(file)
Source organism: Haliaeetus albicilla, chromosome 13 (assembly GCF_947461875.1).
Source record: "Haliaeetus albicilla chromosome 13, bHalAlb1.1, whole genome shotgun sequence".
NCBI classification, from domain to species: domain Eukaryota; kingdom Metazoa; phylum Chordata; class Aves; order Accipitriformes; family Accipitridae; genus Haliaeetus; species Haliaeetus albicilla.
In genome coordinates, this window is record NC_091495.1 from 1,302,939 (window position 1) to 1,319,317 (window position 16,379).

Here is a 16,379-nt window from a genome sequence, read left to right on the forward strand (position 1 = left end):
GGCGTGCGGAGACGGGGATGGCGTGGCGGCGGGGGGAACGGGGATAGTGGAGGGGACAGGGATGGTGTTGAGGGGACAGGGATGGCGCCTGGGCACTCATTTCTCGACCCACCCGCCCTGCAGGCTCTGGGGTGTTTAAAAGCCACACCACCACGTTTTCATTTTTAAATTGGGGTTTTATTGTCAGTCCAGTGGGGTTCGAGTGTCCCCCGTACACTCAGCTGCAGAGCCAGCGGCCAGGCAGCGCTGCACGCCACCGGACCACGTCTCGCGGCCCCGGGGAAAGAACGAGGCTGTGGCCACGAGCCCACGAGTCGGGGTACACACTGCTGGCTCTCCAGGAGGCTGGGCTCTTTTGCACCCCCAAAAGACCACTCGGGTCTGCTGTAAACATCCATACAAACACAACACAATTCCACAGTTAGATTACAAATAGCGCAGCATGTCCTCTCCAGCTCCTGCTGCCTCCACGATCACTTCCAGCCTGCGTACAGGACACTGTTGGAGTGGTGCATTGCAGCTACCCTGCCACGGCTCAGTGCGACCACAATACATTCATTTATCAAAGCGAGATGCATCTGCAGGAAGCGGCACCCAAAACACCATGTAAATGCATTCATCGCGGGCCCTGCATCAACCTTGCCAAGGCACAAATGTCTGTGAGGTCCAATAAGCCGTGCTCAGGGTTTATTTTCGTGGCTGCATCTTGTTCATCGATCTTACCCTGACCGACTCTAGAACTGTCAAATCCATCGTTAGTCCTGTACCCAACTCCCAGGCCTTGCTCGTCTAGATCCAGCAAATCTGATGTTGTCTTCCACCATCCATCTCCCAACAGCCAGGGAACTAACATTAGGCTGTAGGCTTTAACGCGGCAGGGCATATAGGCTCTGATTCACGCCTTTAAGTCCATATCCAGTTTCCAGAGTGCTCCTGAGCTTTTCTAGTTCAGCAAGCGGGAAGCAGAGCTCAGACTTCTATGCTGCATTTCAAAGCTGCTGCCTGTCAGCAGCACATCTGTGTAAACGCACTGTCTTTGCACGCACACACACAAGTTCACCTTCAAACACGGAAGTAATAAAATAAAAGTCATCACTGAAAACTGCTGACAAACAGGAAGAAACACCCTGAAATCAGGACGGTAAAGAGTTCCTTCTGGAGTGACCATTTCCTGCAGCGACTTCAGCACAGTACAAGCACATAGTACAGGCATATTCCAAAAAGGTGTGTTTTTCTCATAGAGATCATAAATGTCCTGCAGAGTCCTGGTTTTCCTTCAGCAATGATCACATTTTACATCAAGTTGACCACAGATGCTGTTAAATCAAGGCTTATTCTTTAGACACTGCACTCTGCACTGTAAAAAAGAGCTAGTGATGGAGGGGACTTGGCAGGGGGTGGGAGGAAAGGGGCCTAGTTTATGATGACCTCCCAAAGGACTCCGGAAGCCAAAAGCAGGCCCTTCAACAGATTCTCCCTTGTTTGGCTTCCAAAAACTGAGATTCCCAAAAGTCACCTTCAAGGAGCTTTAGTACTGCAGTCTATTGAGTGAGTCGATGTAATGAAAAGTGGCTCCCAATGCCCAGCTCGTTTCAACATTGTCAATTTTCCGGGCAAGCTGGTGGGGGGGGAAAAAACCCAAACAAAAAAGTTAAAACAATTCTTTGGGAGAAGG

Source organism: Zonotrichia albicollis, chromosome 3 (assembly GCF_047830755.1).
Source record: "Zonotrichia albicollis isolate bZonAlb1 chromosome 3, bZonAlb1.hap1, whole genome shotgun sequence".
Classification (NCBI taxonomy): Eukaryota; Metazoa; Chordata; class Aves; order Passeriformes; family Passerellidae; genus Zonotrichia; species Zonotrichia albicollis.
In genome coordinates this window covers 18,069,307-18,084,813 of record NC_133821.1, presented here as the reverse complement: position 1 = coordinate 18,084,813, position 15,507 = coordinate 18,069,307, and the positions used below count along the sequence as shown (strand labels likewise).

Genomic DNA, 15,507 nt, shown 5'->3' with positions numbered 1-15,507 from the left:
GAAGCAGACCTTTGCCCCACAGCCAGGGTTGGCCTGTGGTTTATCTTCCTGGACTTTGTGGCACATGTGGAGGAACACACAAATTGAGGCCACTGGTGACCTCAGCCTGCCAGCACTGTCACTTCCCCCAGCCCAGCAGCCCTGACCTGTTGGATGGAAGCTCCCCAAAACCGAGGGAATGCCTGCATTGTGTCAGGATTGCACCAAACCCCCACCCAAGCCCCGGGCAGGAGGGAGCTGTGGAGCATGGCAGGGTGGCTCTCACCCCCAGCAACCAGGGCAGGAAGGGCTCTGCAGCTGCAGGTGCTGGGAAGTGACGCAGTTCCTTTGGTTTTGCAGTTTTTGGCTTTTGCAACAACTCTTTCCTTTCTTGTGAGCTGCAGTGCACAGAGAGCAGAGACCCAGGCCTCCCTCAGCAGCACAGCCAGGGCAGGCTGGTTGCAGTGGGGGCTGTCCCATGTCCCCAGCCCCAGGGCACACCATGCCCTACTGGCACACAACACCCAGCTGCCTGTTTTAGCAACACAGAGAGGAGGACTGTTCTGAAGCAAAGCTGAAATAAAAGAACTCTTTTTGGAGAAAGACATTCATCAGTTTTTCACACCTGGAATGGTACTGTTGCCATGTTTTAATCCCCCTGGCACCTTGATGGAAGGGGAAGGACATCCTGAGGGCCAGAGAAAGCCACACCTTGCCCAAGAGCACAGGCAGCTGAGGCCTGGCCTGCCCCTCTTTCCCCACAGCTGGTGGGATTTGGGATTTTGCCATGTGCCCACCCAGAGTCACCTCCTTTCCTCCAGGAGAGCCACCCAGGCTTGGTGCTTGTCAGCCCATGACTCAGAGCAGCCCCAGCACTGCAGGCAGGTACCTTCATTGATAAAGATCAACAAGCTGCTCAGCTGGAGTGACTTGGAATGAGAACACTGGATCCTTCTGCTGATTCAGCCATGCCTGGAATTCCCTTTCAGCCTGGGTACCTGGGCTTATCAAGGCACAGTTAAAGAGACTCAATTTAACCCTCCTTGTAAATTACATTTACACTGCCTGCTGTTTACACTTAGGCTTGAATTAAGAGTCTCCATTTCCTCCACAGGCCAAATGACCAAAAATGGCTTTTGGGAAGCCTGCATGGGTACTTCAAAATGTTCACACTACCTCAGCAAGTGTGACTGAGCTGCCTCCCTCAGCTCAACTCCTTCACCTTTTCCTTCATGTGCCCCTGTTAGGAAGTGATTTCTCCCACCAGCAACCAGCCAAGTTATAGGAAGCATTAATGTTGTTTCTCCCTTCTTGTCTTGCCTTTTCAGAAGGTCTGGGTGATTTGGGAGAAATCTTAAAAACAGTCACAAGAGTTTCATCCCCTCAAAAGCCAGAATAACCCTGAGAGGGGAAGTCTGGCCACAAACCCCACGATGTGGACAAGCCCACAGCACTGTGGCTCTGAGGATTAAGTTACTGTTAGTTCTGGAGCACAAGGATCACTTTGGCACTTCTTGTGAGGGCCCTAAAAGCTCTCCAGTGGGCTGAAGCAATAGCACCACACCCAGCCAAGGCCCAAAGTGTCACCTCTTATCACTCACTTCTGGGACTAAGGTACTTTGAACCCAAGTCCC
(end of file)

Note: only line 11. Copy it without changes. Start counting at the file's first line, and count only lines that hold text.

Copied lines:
Genomic DNA, 15,507 nt, shown 5'->3' with positions numbered 1-15,507 from the left: